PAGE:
You are here:
CHARACTERIZING TRANSFER OF SURFACE RESIDUES TO SKIN USING A VIDEO-FLUORESCENT IMAGING TECHNIQUE
CohenHubal, E A., P P. Egeghy, M. G. Nishioka, AND W. Ivancic. CHARACTERIZING TRANSFER OF SURFACE RESIDUES TO SKIN USING A VIDEO-FLUORESCENT IMAGING TECHNIQUE. Presented at International Society of Exposure Analysis 14th Annual Conference, Philadelphia, PA, October 17-21, 2004.
1. To identify those pesticides, pathways, and activities that represent the highest potential exposures to children;
2. To determine the factors that influence pesticide exposures to children;
3. To develop methods for measuring multimedia exposures to children, including methods that account for important activities that take place in home, school, and day care settings;
4. To generate data on multimedia pesticide concentrations, pesticide biomarkers, and exposure factors that can be used as inputs to aggregate exposure models for children.
Surface-to-skin transfer of contaminants is a complex process. For children's residential exposure, transfer of chemicals from contaminated surfaces such as floors and furniture is potentially significant. Once on the skin, residues and contaminated particles can be transferred back to the contaminated surface during subsequent contact, lost by dislodgement or washing, or transferred into the body by percutaneous absorption or hand-to-mouth activity. Increased understanding of the relevant factors influencing transfers from contaminated surfaces to skin and the resulting dermal-loading will reduce uncertainty in exposure assessment.
In a previously reported study, a fluorescence imaging system was developed, tested and used to measure transfer of riboflavin residues from surfaces to hands (Ivancic et al. Ann. Occup. Hyg, in press ; Cohen Hubal et al., JEAEE, in press). Parameters evaluated included: surface type, surface loading, contact motion, pressure, duration, and skin condition. Results of this initial study indicated that contact duration and pressure were not significant for the range of values tested, but that there are potentially significant differences in the transfer efficiencies of different compounds.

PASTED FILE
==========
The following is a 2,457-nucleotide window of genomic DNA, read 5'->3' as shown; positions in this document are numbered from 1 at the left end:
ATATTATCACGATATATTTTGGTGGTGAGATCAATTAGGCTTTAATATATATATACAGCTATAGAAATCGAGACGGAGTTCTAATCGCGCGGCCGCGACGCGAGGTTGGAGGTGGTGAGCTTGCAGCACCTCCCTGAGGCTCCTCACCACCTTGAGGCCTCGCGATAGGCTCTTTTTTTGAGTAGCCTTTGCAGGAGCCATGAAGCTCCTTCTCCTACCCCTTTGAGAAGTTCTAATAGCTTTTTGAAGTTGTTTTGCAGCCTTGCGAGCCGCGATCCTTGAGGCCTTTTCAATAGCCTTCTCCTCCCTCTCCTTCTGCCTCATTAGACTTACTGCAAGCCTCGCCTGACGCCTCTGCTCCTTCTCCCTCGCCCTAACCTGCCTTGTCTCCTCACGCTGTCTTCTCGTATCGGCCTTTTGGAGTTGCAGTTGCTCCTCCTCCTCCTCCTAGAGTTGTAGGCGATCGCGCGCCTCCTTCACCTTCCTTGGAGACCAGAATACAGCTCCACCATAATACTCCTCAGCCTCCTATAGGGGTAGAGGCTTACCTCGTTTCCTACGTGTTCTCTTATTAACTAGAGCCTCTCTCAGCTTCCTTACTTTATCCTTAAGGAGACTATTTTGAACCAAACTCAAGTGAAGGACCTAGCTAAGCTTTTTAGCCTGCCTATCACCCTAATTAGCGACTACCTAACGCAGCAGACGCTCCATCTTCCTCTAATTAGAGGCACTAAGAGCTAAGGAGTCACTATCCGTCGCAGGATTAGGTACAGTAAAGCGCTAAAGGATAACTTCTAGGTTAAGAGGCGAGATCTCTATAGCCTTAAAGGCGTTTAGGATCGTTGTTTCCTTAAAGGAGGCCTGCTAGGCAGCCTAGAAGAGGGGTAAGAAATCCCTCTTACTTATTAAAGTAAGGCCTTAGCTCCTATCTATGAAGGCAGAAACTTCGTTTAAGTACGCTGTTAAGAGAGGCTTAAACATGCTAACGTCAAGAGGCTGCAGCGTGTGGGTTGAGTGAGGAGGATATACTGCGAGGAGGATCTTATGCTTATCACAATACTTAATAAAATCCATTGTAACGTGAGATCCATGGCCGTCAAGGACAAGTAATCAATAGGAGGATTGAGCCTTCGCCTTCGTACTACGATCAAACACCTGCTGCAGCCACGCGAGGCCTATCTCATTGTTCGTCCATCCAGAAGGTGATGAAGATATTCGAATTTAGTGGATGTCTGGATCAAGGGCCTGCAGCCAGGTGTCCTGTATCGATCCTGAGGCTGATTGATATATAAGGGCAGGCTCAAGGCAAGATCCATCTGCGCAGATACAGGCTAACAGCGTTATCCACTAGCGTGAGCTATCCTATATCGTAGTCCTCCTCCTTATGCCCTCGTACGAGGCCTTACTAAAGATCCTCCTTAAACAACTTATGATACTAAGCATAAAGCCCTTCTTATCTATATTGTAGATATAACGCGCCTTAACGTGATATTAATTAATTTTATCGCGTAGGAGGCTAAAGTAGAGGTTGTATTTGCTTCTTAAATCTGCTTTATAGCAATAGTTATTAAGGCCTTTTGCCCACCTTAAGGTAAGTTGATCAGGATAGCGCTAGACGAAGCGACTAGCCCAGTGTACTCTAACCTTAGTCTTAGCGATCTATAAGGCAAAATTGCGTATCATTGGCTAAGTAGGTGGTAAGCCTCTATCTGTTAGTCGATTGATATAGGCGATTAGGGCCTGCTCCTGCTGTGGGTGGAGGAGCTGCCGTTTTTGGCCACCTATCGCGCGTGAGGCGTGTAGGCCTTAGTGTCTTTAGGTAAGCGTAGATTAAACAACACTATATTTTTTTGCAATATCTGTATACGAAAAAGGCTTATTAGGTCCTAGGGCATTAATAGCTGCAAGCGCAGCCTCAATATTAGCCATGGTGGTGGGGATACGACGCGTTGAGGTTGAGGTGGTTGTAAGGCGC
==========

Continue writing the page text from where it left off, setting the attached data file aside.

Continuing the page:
In this study, the experimental methods were refined and additional transfer data collected. A second tracer, Uvitex OB, having very different physicochemical properties than riboflavin, was also evaluated to better characterize the range of transfers that may be expected for a variety of compounds. The fluorescent tracers were applied individually to surfaces and the transfers to skin were measured after each of seven repeated hand contacts with the surface. Application loadings of 0.2 and 2.0 µg/cm2 were used to approximate loadings that occur in homes after product use.
Results of this study indicate that for the average of all experiments, dermal loadings of both tracers increase in a linear fashion through the seventh contact. Dermal loading of Uvitex tends to increase at a higher rate than dermal loadings of riboflavin. At the 0.2 µg/cm2 surface loading, Uvitex transfers more efficiently than riboflavin.
Although this work was reviewed by EPA and approved for publication, it may not necessarily reflect official Agency policy.